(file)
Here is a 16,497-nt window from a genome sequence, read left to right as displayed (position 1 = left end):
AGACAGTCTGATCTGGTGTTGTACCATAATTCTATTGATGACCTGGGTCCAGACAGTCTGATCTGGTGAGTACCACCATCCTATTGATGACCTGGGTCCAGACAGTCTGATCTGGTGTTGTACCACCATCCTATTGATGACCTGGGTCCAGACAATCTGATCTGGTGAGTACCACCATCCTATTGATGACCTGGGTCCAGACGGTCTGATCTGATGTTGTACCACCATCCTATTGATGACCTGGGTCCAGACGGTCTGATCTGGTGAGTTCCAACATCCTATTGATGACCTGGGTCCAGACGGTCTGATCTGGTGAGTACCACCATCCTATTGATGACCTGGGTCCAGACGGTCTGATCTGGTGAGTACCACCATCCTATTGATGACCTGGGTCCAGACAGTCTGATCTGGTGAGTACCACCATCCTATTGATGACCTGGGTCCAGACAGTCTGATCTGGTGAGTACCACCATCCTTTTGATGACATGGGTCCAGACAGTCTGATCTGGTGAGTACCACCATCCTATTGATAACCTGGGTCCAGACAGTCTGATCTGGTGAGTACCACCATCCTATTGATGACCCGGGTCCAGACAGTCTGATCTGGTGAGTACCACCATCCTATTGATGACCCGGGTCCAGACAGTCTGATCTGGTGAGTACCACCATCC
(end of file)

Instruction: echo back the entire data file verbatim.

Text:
Here is a 16,497-nt window from a genome sequence, read left to right as displayed (position 1 = left end):
AGACAGTCTGATCTGGTGTTGTACCATAATTCTATTGATGACCTGGGTCCAGACAGTCTGATCTGGTGAGTACCACCATCCTATTGATGACCTGGGTCCAGACAGTCTGATCTGGTGTTGTACCACCATCCTATTGATGACCTGGGTCCAGACAATCTGATCTGGTGAGTACCACCATCCTATTGATGACCTGGGTCCAGACGGTCTGATCTGATGTTGTACCACCATCCTATTGATGACCTGGGTCCAGACGGTCTGATCTGGTGAGTTCCAACATCCTATTGATGACCTGGGTCCAGACGGTCTGATCTGGTGAGTACCACCATCCTATTGATGACCTGGGTCCAGACGGTCTGATCTGGTGAGTACCACCATCCTATTGATGACCTGGGTCCAGACAGTCTGATCTGGTGAGTACCACCATCCTATTGATGACCTGGGTCCAGACAGTCTGATCTGGTGAGTACCACCATCCTTTTGATGACATGGGTCCAGACAGTCTGATCTGGTGAGTACCACCATCCTATTGATAACCTGGGTCCAGACAGTCTGATCTGGTGAGTACCACCATCCTATTGATGACCCGGGTCCAGACAGTCTGATCTGGTGAGTACCACCATCCTATTGATGACCCGGGTCCAGACAGTCTGATCTGGTGAGTACCACCATCC